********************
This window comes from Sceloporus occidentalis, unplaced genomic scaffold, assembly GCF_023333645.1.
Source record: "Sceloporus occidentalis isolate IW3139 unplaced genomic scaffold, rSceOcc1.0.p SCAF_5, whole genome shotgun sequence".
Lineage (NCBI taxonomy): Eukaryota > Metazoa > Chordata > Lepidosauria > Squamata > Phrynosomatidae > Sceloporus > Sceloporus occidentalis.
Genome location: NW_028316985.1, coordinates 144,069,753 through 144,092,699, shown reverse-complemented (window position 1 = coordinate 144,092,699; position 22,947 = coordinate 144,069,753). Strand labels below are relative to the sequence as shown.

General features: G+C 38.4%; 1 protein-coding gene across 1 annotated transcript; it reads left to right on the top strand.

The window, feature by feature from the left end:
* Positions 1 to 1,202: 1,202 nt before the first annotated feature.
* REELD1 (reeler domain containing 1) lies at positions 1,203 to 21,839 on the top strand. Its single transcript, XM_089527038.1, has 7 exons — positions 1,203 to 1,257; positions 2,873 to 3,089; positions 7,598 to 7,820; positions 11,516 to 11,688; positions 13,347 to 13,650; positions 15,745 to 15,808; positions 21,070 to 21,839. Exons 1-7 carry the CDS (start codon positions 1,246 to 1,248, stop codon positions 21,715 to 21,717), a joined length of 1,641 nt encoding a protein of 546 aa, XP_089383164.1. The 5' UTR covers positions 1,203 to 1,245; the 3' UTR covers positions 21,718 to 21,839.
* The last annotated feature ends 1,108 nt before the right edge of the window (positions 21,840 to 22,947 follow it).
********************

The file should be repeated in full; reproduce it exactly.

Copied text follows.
This window comes from Sceloporus occidentalis, unplaced genomic scaffold, assembly GCF_023333645.1.
Source record: "Sceloporus occidentalis isolate IW3139 unplaced genomic scaffold, rSceOcc1.0.p SCAF_5, whole genome shotgun sequence".
Lineage (NCBI taxonomy): Eukaryota > Metazoa > Chordata > Lepidosauria > Squamata > Phrynosomatidae > Sceloporus > Sceloporus occidentalis.
Genome location: NW_028316985.1, coordinates 144,069,753 through 144,092,699, shown reverse-complemented (window position 1 = coordinate 144,092,699; position 22,947 = coordinate 144,069,753). Strand labels below are relative to the sequence as shown.

General features: G+C 38.4%; 1 protein-coding gene across 1 annotated transcript; it reads left to right on the top strand.

The window, feature by feature from the left end:
* Positions 1 to 1,202: 1,202 nt before the first annotated feature.
* REELD1 (reeler domain containing 1) lies at positions 1,203 to 21,839 on the top strand. Its single transcript, XM_089527038.1, has 7 exons — positions 1,203 to 1,257; positions 2,873 to 3,089; positions 7,598 to 7,820; positions 11,516 to 11,688; positions 13,347 to 13,650; positions 15,745 to 15,808; positions 21,070 to 21,839. Exons 1-7 carry the CDS (start codon positions 1,246 to 1,248, stop codon positions 21,715 to 21,717), a joined length of 1,641 nt encoding a protein of 546 aa, XP_089383164.1. The 5' UTR covers positions 1,203 to 1,245; the 3' UTR covers positions 21,718 to 21,839.
* The last annotated feature ends 1,108 nt before the right edge of the window (positions 21,840 to 22,947 follow it).